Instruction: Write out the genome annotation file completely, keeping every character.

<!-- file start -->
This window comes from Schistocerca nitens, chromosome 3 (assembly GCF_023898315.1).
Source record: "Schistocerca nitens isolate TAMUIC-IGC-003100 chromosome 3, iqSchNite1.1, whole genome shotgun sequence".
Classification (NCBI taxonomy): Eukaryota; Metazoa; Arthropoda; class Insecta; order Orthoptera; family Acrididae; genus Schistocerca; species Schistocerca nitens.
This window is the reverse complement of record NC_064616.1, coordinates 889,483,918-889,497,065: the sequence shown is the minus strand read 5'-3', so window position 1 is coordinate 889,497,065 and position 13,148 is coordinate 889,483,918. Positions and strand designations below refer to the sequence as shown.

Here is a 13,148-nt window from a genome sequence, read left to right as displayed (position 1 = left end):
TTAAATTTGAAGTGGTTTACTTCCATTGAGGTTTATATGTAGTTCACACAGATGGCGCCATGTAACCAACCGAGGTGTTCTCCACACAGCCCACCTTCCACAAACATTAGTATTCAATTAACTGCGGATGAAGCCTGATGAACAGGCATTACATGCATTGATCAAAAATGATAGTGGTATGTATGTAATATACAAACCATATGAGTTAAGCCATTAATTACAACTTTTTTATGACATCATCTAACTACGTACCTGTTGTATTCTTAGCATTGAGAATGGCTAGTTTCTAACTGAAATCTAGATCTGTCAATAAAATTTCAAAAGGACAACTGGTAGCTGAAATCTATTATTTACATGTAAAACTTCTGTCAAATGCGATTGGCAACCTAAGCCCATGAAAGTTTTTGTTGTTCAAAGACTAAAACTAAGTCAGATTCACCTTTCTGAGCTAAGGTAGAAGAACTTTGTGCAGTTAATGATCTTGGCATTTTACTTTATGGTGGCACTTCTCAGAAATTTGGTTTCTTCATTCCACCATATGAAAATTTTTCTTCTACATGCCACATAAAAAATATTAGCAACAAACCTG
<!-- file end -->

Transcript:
This window comes from Schistocerca nitens, chromosome 3 (assembly GCF_023898315.1).
Source record: "Schistocerca nitens isolate TAMUIC-IGC-003100 chromosome 3, iqSchNite1.1, whole genome shotgun sequence".
Classification (NCBI taxonomy): Eukaryota; Metazoa; Arthropoda; class Insecta; order Orthoptera; family Acrididae; genus Schistocerca; species Schistocerca nitens.
This window is the reverse complement of record NC_064616.1, coordinates 889,483,918-889,497,065: the sequence shown is the minus strand read 5'-3', so window position 1 is coordinate 889,497,065 and position 13,148 is coordinate 889,483,918. Positions and strand designations below refer to the sequence as shown.

Here is a 13,148-nt window from a genome sequence, read left to right as displayed (position 1 = left end):
TTAAATTTGAAGTGGTTTACTTCCATTGAGGTTTATATGTAGTTCACACAGATGGCGCCATGTAACCAACCGAGGTGTTCTCCACACAGCCCACCTTCCACAAACATTAGTATTCAATTAACTGCGGATGAAGCCTGATGAACAGGCATTACATGCATTGATCAAAAATGATAGTGGTATGTATGTAATATACAAACCATATGAGTTAAGCCATTAATTACAACTTTTTTATGACATCATCTAACTACGTACCTGTTGTATTCTTAGCATTGAGAATGGCTAGTTTCTAACTGAAATCTAGATCTGTCAATAAAATTTCAAAAGGACAACTGGTAGCTGAAATCTATTATTTACATGTAAAACTTCTGTCAAATGCGATTGGCAACCTAAGCCCATGAAAGTTTTTGTTGTTCAAAGACTAAAACTAAGTCAGATTCACCTTTCTGAGCTAAGGTAGAAGAACTTTGTGCAGTTAATGATCTTGGCATTTTACTTTATGGTGGCACTTCTCAGAAATTTGGTTTCTTCATTCCACCATATGAAAATTTTTCTTCTACATGCCACATAAAAAATATTAGCAACAAACCTG